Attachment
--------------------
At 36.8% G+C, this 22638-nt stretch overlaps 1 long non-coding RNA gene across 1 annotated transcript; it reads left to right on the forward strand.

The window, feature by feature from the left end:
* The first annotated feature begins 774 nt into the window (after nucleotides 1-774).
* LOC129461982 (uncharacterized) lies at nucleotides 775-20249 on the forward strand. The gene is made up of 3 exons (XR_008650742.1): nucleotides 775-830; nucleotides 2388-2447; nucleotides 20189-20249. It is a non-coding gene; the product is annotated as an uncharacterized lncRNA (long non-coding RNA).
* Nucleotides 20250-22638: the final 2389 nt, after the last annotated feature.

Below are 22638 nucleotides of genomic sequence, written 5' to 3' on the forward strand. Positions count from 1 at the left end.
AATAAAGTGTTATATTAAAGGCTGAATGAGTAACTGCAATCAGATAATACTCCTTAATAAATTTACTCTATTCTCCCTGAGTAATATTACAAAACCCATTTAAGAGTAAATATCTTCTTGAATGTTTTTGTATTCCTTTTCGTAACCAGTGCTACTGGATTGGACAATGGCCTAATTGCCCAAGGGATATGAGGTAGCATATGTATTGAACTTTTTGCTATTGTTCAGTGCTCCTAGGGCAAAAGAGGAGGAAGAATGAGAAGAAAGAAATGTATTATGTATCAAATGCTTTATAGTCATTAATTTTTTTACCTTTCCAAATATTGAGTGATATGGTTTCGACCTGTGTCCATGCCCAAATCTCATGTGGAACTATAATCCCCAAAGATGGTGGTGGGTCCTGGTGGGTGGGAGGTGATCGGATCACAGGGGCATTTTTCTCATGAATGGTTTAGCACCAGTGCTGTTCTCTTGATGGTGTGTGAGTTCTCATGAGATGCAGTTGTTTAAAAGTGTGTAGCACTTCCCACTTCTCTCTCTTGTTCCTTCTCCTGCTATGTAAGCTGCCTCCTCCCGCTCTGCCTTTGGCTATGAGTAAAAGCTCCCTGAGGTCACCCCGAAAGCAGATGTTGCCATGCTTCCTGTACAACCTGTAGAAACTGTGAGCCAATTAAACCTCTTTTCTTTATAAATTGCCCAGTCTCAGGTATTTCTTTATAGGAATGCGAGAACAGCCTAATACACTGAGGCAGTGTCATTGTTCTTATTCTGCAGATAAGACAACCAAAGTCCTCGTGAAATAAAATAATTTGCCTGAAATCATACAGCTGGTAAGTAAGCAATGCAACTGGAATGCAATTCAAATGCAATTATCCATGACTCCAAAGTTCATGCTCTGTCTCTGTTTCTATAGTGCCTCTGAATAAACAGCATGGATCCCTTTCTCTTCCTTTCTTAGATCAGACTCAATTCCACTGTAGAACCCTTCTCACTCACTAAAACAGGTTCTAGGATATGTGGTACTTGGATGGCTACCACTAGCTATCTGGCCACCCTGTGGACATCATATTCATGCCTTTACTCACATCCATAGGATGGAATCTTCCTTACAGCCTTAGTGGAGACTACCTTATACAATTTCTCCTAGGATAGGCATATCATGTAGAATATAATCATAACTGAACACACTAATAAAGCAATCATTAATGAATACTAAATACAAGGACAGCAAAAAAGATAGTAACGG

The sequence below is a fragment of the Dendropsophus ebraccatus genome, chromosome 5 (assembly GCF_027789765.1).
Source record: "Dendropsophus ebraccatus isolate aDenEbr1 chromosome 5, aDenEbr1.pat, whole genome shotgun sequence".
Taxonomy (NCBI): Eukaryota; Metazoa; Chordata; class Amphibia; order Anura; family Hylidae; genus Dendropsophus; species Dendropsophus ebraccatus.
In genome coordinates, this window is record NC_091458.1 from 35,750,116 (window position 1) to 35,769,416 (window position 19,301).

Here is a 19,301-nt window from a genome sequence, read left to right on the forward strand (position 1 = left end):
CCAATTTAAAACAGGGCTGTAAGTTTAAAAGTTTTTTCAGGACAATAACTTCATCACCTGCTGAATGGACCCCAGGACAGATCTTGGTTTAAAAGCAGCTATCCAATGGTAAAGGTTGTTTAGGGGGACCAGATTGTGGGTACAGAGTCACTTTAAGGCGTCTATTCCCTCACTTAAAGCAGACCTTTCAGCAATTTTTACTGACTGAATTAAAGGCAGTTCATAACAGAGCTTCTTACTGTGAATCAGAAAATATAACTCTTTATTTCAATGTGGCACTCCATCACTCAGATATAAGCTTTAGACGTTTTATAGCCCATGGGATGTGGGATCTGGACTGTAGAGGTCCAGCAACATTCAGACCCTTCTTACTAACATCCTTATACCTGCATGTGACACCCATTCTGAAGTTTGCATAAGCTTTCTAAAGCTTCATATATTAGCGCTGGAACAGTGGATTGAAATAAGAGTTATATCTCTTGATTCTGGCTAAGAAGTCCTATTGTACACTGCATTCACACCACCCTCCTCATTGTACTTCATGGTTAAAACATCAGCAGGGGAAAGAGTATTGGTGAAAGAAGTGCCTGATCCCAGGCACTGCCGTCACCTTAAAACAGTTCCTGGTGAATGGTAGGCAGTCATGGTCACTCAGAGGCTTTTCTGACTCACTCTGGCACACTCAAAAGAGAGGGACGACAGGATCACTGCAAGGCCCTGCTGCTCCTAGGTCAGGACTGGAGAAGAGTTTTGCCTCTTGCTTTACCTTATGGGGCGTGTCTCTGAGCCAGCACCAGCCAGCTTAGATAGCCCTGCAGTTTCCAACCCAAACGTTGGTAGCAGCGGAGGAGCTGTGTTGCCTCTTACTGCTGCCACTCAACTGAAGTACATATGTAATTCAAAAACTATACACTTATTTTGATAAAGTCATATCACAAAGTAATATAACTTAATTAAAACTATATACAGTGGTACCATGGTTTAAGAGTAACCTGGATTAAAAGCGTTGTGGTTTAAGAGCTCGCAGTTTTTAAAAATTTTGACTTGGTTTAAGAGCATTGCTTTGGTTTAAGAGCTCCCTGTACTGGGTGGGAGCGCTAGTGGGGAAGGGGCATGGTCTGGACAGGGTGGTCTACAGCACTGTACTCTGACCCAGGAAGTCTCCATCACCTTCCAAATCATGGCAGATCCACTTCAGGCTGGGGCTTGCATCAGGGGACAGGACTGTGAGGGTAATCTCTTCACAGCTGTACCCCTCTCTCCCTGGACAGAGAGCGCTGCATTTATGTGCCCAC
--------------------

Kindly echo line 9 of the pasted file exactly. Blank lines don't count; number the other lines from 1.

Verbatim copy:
Source record: "Dendropsophus ebraccatus isolate aDenEbr1 chromosome 5, aDenEbr1.pat, whole genome shotgun sequence".